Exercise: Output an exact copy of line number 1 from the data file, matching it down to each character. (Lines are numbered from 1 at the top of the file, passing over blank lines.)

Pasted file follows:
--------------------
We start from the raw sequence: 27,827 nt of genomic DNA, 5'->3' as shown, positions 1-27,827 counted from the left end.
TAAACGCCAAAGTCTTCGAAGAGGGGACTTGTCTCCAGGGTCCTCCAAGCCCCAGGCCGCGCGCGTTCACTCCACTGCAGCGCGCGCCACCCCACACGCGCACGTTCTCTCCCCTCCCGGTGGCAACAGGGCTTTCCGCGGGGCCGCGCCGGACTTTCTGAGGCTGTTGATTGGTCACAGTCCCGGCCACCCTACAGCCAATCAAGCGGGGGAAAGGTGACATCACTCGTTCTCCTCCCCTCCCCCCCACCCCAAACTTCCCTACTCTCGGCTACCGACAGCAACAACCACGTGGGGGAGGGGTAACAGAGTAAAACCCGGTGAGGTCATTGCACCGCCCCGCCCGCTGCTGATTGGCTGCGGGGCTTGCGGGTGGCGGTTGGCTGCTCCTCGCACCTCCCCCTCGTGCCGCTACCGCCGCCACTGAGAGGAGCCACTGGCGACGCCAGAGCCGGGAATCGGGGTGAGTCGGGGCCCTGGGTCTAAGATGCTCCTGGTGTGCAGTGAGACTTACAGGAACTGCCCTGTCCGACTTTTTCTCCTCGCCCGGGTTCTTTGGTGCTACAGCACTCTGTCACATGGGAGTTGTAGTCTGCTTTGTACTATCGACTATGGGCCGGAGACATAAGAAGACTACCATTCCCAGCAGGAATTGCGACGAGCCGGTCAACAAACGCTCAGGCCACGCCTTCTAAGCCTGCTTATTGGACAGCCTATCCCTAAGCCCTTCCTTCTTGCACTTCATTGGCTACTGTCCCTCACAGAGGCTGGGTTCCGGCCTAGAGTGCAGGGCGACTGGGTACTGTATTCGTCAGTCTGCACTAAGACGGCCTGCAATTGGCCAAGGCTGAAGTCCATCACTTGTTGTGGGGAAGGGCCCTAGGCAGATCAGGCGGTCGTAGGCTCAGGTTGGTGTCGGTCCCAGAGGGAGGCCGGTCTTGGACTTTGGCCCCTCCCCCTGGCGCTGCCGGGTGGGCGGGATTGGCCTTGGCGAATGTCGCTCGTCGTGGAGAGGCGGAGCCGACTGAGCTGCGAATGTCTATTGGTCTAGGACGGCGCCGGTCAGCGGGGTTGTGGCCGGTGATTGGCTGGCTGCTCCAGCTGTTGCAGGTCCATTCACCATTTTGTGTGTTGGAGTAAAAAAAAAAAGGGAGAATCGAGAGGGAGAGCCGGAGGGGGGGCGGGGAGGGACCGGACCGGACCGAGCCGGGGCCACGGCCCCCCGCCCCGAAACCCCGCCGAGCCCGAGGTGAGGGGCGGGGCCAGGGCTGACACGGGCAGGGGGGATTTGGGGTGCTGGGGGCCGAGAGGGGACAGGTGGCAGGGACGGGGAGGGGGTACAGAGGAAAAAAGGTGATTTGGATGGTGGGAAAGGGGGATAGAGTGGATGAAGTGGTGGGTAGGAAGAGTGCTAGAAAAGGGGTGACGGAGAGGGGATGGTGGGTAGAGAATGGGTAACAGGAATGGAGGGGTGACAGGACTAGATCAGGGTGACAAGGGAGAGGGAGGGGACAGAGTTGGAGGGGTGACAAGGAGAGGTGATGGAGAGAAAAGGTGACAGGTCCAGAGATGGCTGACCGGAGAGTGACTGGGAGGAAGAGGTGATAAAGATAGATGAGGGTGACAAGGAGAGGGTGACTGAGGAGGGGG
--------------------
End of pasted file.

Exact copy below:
We start from the raw sequence: 27,827 nt of genomic DNA, 5'->3' as shown, positions 1-27,827 counted from the left end.